Taking a SMART sidelong look at Peak of Eternal Light
Three-dimensional views of the mountainous terrain surrounding a “Peak of Eternal Light” near the Moon’s south pole have been released by the European Space Agency. Dr Detlef Koschny will present the images at the European Planetary Science Congress in Münster on Friday 26th September.
Images taken by the AMIE camera carried by ESA’s SMART-1 mission have been used to create digital elevation model of the peak, which is almost continuously exposed to sunlight.
“AMIE is not a stereo camera, so producing a 3-D model of the surface has been a challenge,” said Dr Koschny. “We’ve used a technique where we use the brightness of reflected light to determine the slope and, by comparing several images, put together a model that produces a shadow pattern that matches those observed by SMART-1.”
AMIE took a total of 113 images of the peak, located close to the rim of the Shackleton Crater which lies on the lunar south pole. In all but four of the images, the peak was illuminated by sunlight. This is of particular interest in planning future manned missions to the Moon, as it would mean that solar panels could be used almost constantly to generate an electricity supply for a lunar base.
In addition, the shadowed craters nearby are in constant darkness and may hold water ice deposited over millennia by cometary impacts and hydrogen and oxygen particles contained in the solar wind. This potential water supply would also be a vital resource for any lunar base.
The team, led by Dr Björn Grieger of ESA’s European Space Astronomy Centre in Madrid, selected five of the AMIE images showing the peak illuminated from different angles. They mapped all the pixels onto a grid, defining the bright and dark areas. The data from the five images were then compared to produce estimates of the slope angles and the rendered elevation model was iteratively adjusted to produce a shadow match. The original AMIE images were then projected onto the retrieved model. To clearly visualise the topography, the elevation has been exaggerated five times.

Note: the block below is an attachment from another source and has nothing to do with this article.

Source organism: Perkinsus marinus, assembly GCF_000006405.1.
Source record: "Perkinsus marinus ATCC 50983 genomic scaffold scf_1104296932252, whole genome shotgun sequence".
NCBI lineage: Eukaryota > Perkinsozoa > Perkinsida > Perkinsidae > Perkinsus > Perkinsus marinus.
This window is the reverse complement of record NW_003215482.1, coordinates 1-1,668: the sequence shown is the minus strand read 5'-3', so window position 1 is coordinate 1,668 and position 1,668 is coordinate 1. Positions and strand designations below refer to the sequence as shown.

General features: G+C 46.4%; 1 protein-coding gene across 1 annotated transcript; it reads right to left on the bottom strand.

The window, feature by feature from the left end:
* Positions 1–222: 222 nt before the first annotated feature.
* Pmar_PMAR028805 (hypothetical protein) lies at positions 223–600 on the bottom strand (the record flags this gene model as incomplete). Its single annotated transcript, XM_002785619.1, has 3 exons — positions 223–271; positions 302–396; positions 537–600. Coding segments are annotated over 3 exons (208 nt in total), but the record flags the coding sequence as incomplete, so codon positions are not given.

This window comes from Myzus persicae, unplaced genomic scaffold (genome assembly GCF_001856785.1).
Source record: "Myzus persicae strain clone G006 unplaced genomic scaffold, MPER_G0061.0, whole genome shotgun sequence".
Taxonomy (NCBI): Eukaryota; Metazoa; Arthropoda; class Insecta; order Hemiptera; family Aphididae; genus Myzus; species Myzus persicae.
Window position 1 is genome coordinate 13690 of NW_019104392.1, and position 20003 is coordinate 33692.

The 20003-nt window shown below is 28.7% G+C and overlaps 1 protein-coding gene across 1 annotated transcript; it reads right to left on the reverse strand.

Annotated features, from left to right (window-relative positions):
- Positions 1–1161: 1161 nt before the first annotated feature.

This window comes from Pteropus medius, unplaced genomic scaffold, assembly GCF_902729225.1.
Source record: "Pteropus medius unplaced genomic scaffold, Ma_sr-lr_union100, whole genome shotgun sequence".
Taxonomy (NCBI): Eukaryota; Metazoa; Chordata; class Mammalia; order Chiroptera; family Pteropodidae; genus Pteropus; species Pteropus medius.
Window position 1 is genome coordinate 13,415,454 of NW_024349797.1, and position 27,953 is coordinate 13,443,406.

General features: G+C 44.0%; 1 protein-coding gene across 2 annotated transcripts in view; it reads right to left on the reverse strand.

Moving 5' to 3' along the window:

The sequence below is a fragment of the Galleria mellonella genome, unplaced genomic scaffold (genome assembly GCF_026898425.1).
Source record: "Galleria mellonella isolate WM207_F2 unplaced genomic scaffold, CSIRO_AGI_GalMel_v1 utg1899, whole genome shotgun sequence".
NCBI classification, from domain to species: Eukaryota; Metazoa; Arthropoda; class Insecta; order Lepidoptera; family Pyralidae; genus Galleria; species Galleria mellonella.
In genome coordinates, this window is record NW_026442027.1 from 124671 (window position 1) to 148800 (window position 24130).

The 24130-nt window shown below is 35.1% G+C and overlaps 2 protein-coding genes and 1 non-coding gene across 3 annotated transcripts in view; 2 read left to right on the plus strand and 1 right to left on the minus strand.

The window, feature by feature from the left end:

SMART-1 orbited the Moon between November 2004 and September 2006, covering a full seasonal cycle. The resolution of the AMIE images is about 50 metres per pixel.
Click on images for high-resolution versions
Figure 1. Clementine mosaic of lunar south pole showing possible landing sites. The “Peak of Eternal Light is marked in red. Credit: PJ Stooke
Figure 2. Selected Amie Images of the peak superposed onto Clementine mosaic. Credit: ESA/SMART-1/Space-X (Space Exploration Institute)
Figure 3. Digital elevation map. Credit: ESA/SMART-1/Space-X (Space Exploration Institute)
Figure 4. View of “Peak of Eternal Light” from the rim of the Shackleton Crater. The peak is along the ridge in the centre of the image. The possible landing sites 1 & 2 from the Clementine mosaic are in the bottom right hand corner of the image. Credit: ESA/SMART-1/Space-X (Space Exploration Institute)
Figure 5. View of “Peak of Eternal Light”. The Shackleton Crater is just off the image on the right hand side. Potential landing site 4 from the Clementine mosaic is on the left hand ridge of the peak. The small crater in the centre of the image is about 1 kilometre across. Credit: ESA/SMART-1/Space-X (Space Exploration Institute)
Figure 6. The “Peak of Eternal Light” is in the background of the image. The crater in the foreground is about 5 kilometres across. Potential landing site 5 is just to the left of the main crater, near the small crater on the rim. Credit: ESA/SMART-1/Space-X (Space Exploration Institute)
EUROPEAN PLANETARY SCIENCE CONGRESS
EPSC 2008 is organised by Europlanet, the European Planetology Network in association with the European Geosciences Union and the Westfälische Wilhelms Universität, Münster.
For further details, see the meeting website:
EuroPlaNet co-ordinates activities in Planetary Sciences in order to achieve a long-term integration of this discipline in Europe.
The objectives are to:
1) increase the productivity of planetary projects with European investment, with emphasis on major planetary exploration missions;
2) initiate a long-term integration of the European planetary science community;
3) improve European scientific competitiveness, develop and spread expertise in this research area;
4) improve public understanding of planetary environments.